WebSphere Application Server & Liberty

JSR-352 (Java Batch) Post #48: The Job Operator Interface

By David Follis posted Wed June 26, 2019 07:21 AM

This post is part of a series delving into the details of the JSR-352 (Java Batch) specification. Each post examines a very specific part of the specification and looks at how it works and how you might use it in a real batch application.

To start at the beginning, follow the link to the first post.

The next post in the series is here.

This series is also available as a podcast on iTunesGoogle PlayStitcher, or use the link to the RSS feed

We’ve mentioned the Job Operator interface before.  This is the API that allows an application to start, restart, and stop jobs.  Coming from a mainframe background, it always seemed odd to me that you would want to have a running application program call an API to start a batch job.  Batch jobs are something run on a schedule with some sort of enterprise scheduler calling the shots.  And some of the implementations of JSR-352 have provided extensions to the specification that allow you to do just that.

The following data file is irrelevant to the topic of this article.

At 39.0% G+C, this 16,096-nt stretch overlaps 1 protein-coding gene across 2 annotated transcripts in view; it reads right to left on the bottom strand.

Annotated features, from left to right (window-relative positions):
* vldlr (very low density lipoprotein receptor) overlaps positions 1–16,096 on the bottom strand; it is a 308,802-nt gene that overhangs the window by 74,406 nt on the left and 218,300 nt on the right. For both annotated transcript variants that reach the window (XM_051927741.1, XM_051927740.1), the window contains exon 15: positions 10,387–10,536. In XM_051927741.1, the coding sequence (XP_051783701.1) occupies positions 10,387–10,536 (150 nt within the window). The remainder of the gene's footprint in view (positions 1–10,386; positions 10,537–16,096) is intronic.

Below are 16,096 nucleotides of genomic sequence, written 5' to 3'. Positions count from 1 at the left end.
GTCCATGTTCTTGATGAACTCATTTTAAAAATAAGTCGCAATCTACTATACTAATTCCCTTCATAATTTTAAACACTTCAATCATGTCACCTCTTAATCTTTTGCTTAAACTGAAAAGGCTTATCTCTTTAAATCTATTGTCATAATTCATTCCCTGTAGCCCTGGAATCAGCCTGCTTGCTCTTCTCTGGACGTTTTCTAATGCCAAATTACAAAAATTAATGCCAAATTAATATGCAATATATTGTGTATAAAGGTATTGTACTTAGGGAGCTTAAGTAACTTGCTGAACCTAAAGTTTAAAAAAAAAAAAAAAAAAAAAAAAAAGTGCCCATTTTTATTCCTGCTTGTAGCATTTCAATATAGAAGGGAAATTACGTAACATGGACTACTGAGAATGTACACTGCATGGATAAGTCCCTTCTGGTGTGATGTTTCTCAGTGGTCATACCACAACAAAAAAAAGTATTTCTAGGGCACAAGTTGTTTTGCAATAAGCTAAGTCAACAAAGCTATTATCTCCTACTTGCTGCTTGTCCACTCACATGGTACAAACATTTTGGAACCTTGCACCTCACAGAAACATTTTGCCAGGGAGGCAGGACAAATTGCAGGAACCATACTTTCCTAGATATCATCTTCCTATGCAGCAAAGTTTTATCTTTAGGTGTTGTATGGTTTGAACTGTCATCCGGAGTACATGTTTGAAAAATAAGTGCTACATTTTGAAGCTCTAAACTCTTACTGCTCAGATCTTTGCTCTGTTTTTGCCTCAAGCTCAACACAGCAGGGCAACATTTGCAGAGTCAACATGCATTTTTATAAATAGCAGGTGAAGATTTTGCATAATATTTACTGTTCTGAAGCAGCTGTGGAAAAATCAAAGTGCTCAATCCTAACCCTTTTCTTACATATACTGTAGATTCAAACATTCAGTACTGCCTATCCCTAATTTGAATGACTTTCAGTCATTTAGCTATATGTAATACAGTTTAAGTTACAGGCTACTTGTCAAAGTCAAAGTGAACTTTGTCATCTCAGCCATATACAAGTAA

But your enterprise scheduler could easily start a JVM to run an application that, in turn, runs a batch job inside that JVM.  It looks a little different to operations than their “normal” batch job, but it is a batch job all the same.

The best use of the Job Operator API, I think, is to spin off batch processing from OLTP applications.  Suppose your banking application is processing an ATM cash withdraw and it needs to launch some fraud detection processing.  That processing needs to happen asynchronously to the transaction and is, perhaps, complicated.  The transaction could use the Job Operator API to launch a batch job within the same server that is processing the ATM transaction to run through the fraud detection process.  Or something like that.

Job Operator also provides a whole set of APIs to allow you to poke around in the current batch environment.  You can get lists of running jobs or lists of jobs that have already run with a particular job name.  You can find all the executions of a particular job instance (attempts to restart a particular job).  You can even access to the StepExecution objects for the steps within a job. 

Another method allows you to access the job parameters used to submit a job execution.  That’s actually pretty important.  If you are writing code to restart a failed job, remember that the spec requires you to provide job parameters for the restart.  You can use the getParameters method to fetch the parameters used for a prior execution of a job you are about to restart, giving you a chance to adjust them, if necessary. 

Remember also that having access to the StepExecution object allows you access to the Persistent User Data for the step.  For a running job, this is the last persisted user data (at the last checkpoint if it is a chunk step).  If your application is leaving “notes” about its progress in the user data, this is a way to get a peek at it from outside the job. 

There are probably other choices for a song, but I’ll go with “Smooth Operator” by Sade.